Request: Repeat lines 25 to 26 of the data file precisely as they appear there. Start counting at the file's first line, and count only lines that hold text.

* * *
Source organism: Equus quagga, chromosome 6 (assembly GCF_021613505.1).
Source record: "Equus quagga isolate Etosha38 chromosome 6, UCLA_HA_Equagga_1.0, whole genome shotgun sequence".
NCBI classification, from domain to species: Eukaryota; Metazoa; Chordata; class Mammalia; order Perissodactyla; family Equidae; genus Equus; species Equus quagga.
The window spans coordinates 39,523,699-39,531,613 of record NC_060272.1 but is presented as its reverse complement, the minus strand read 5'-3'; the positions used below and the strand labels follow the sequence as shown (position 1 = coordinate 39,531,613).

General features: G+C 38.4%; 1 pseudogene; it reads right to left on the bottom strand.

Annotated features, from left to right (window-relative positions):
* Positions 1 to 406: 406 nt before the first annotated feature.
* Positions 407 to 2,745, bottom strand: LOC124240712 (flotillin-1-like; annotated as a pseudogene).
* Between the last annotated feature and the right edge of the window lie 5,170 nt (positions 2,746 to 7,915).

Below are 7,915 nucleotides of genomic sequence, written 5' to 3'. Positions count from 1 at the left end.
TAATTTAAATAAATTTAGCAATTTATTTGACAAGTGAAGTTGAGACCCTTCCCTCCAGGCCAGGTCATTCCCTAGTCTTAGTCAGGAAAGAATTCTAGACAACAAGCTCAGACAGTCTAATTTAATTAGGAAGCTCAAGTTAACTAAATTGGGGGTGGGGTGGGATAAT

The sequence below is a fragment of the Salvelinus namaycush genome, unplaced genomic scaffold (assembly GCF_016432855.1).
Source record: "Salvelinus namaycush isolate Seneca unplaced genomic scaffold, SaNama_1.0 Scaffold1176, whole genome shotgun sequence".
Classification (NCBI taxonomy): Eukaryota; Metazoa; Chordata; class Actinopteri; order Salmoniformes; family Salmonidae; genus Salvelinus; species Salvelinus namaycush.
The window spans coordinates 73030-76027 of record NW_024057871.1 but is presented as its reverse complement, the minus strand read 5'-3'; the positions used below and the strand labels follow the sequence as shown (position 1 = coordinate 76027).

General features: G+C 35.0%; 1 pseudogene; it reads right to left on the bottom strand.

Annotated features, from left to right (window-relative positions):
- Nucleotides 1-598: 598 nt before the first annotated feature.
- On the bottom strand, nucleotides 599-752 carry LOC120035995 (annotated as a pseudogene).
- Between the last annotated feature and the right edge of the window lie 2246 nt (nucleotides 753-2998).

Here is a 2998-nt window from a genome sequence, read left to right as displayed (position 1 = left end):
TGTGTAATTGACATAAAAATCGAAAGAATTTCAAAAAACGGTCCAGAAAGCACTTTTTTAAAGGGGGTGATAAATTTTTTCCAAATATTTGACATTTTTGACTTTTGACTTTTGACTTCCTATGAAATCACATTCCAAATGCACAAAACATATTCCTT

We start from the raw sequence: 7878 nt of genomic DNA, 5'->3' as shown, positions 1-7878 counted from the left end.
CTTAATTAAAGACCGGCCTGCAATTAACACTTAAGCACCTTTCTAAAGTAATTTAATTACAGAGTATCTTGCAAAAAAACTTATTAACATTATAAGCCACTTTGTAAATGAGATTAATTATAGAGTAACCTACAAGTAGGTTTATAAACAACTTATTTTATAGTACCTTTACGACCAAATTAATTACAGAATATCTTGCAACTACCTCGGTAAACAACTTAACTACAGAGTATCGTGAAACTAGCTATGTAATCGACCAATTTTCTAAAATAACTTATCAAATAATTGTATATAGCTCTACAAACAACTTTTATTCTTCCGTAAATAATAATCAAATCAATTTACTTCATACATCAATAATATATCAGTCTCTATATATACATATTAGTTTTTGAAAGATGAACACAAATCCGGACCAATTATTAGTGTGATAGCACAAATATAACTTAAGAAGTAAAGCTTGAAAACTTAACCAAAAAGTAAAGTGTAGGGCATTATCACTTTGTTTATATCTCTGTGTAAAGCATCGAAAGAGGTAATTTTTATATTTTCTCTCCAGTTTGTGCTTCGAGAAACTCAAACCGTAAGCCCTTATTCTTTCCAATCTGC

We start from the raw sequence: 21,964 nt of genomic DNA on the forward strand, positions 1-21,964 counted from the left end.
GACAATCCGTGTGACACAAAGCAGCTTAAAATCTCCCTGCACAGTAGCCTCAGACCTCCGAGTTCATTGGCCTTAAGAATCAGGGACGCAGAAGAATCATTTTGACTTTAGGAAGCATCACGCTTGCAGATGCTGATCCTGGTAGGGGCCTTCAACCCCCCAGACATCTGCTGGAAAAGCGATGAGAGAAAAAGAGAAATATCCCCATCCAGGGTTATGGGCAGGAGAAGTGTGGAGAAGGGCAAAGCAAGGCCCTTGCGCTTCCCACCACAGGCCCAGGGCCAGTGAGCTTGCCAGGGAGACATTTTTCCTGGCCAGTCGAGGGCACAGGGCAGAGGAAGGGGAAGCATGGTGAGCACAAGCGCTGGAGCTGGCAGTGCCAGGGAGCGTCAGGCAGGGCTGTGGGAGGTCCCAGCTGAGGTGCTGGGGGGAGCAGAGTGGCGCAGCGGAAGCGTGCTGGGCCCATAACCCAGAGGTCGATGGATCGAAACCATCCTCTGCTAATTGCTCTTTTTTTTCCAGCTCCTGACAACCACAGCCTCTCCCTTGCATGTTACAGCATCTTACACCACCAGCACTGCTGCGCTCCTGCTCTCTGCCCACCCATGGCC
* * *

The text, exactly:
We start from the raw sequence: 21,964 nt of genomic DNA on the forward strand, positions 1-21,964 counted from the left end.
GACAATCCGTGTGACACAAAGCAGCTTAAAATCTCCCTGCACAGTAGCCTCAGACCTCCGAGTTCATTGGCCTTAAGAATCAGGGACGCAGAAGAATCATTTTGACTTTAGGAAGCATCACGCTTGCAGATGCTGATCCTGGTAGGGGCCTTCAACCCCCCAGACATCTGCTGGAAAAGCGATGAGAGAAAAAGAGAAATATCCCCATCCAGGGTTATGGGCAGGAGAAGTGTGGAGAAGGGCAAAGCAAGGCCCTTGCGCTTCCCACCACAGGCCCAGGGCCAGTGAGCTTGCCAGGGAGACATTTTTCCTGGCCAGTCGAGGGCACAGGGCAGAGGAAGGGGAAGCATGGTGAGCACAAGCGCTGGAGCTGGCAGTGCCAGGGAGCGTCAGGCAGGGCTGTGGGAGGTCCCAGCTGAGGTGCTGGGGGGAGCAGAGTGGCGCAGCGGAAGCGTGCTGGGCCCATAACCCAGAGGTCGATGGATCGAAACCATCCTCTGCTAATTGCTCTTTTTTTTCCAGCTCCTGACAACCACAGCCTCTCCCTTGCATGTTACAGCATCTTACACCACCAGCACTGCTGCGCTCCTGCTCTCTGCCCACCCATGGCC